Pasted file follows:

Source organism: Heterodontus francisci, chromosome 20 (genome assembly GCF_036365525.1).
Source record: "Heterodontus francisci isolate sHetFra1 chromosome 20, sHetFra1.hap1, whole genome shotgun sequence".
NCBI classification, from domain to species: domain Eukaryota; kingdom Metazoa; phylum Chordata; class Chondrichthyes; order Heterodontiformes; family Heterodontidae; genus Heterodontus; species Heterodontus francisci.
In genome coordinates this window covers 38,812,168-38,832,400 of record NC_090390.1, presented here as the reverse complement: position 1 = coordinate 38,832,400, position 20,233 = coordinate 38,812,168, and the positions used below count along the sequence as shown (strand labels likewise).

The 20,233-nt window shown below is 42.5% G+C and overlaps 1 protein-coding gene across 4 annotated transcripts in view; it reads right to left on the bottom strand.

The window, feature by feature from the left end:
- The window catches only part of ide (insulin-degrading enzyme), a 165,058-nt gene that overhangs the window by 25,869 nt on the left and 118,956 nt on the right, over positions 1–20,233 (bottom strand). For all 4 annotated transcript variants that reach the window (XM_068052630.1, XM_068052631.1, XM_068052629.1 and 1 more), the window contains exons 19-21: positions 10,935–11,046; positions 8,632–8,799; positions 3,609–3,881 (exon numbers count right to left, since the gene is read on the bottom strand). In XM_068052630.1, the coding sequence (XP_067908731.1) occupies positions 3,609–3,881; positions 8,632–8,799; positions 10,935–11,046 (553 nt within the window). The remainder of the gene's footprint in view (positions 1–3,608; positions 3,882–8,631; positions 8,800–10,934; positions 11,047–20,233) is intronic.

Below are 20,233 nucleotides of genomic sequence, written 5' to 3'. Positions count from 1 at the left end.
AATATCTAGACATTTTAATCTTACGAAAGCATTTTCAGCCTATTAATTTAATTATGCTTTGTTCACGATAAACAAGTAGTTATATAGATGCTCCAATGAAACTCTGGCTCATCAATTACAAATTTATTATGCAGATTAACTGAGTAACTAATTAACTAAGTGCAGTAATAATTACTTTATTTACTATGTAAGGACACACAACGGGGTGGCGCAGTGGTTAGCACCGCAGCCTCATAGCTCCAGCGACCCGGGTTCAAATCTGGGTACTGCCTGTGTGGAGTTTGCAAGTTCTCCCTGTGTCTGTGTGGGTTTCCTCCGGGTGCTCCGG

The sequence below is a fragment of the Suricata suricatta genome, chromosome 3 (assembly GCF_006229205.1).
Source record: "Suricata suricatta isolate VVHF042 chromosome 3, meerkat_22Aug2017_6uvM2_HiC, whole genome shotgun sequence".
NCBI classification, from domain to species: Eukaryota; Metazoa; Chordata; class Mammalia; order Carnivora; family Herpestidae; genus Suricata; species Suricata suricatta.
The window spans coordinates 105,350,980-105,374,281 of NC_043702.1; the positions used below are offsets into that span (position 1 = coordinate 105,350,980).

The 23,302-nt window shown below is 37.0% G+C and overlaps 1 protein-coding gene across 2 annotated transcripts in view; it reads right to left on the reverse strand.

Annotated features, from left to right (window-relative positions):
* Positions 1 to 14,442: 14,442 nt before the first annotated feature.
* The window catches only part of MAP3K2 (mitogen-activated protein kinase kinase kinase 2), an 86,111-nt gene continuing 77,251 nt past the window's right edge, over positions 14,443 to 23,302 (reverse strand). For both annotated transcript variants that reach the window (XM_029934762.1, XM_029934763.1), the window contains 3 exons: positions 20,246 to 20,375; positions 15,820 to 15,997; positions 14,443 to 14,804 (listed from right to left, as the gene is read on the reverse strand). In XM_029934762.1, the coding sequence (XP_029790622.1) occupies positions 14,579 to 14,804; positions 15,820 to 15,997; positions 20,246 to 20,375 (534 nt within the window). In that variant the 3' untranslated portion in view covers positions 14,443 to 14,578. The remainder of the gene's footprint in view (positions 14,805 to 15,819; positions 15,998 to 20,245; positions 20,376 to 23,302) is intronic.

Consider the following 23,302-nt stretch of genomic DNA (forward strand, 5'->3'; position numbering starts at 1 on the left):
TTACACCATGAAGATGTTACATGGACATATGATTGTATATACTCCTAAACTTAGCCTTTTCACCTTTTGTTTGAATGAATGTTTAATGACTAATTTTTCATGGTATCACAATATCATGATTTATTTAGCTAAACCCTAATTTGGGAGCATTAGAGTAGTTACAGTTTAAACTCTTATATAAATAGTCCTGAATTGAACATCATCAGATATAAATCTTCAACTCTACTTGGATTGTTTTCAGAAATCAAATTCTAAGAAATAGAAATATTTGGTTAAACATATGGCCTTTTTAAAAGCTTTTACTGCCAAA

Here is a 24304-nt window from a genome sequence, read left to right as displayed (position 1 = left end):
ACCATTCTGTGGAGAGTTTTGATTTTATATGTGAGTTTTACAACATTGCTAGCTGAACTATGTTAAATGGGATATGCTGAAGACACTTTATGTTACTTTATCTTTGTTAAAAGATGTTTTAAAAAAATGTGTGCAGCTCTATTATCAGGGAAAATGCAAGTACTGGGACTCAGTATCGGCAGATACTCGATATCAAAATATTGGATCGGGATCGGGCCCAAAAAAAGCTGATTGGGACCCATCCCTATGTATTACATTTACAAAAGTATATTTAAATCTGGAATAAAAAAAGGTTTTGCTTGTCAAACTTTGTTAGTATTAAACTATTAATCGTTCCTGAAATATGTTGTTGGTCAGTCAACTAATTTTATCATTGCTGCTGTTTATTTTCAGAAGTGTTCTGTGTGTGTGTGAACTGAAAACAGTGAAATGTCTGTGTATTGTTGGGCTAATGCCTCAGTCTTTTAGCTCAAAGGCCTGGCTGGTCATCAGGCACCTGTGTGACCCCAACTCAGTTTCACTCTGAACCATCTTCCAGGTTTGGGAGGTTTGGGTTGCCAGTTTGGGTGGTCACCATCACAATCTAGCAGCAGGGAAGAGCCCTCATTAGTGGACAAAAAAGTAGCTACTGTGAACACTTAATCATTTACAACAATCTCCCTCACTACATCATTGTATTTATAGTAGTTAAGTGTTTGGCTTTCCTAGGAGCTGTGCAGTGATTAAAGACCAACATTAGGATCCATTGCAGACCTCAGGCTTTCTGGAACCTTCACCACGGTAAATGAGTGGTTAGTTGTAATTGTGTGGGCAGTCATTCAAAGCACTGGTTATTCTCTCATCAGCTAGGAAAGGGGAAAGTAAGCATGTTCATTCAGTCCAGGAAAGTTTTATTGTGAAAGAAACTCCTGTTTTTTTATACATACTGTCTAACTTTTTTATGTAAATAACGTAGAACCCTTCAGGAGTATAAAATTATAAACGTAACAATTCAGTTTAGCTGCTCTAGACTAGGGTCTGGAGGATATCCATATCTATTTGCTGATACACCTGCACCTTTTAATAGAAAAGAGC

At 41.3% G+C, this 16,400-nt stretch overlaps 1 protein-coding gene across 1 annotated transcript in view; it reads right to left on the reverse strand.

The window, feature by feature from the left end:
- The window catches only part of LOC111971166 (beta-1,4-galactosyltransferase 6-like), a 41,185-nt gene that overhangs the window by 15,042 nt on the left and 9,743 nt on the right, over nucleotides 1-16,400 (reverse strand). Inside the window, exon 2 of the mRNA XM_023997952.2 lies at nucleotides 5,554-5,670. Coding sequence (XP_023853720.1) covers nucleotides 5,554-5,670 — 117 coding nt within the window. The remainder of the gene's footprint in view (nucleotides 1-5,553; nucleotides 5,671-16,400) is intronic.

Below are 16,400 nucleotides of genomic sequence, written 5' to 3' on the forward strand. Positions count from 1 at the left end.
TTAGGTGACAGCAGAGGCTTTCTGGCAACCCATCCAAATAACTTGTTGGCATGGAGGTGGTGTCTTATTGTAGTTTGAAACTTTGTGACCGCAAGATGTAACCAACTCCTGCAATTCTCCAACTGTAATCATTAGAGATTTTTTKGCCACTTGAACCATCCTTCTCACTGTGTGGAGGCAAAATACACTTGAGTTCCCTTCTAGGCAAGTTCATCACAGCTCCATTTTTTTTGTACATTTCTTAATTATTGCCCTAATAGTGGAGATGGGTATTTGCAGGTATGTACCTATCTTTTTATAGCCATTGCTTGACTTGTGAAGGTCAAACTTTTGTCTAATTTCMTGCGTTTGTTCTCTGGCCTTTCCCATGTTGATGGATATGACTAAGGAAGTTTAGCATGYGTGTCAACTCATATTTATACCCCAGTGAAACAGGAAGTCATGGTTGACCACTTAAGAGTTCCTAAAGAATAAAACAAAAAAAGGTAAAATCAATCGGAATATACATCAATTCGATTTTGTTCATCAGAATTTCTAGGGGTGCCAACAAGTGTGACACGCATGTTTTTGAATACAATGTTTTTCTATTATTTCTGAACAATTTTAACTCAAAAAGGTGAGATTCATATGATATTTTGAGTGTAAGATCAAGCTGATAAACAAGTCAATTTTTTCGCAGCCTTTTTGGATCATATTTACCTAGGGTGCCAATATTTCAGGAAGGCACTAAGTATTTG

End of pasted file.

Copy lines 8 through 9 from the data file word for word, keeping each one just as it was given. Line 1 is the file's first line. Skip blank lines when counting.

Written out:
Below are 20,233 nucleotides of genomic sequence, written 5' to 3'. Positions count from 1 at the left end.
AATATCTAGACATTTTAATCTTACGAAAGCATTTTCAGCCTATTAATTTAATTATGCTTTGTTCACGATAAACAAGTAGTTATATAGATGCTCCAATGAAACTCTGGCTCATCAATTACAAATTTATTATGCAGATTAACTGAGTAACTAATTAACTAAGTGCAGTAATAATTACTTTATTTACTATGTAAGGACACACAACGGGGTGGCGCAGTGGTTAGCACCGCAGCCTCATAGCTCCAGCGACCCGGGTTCAAATCTGGGTACTGCCTGTGTGGAGTTTGCAAGTTCTCCCTGTGTCTGTGTGGGTTTCCTCCGGGTGCTCCGG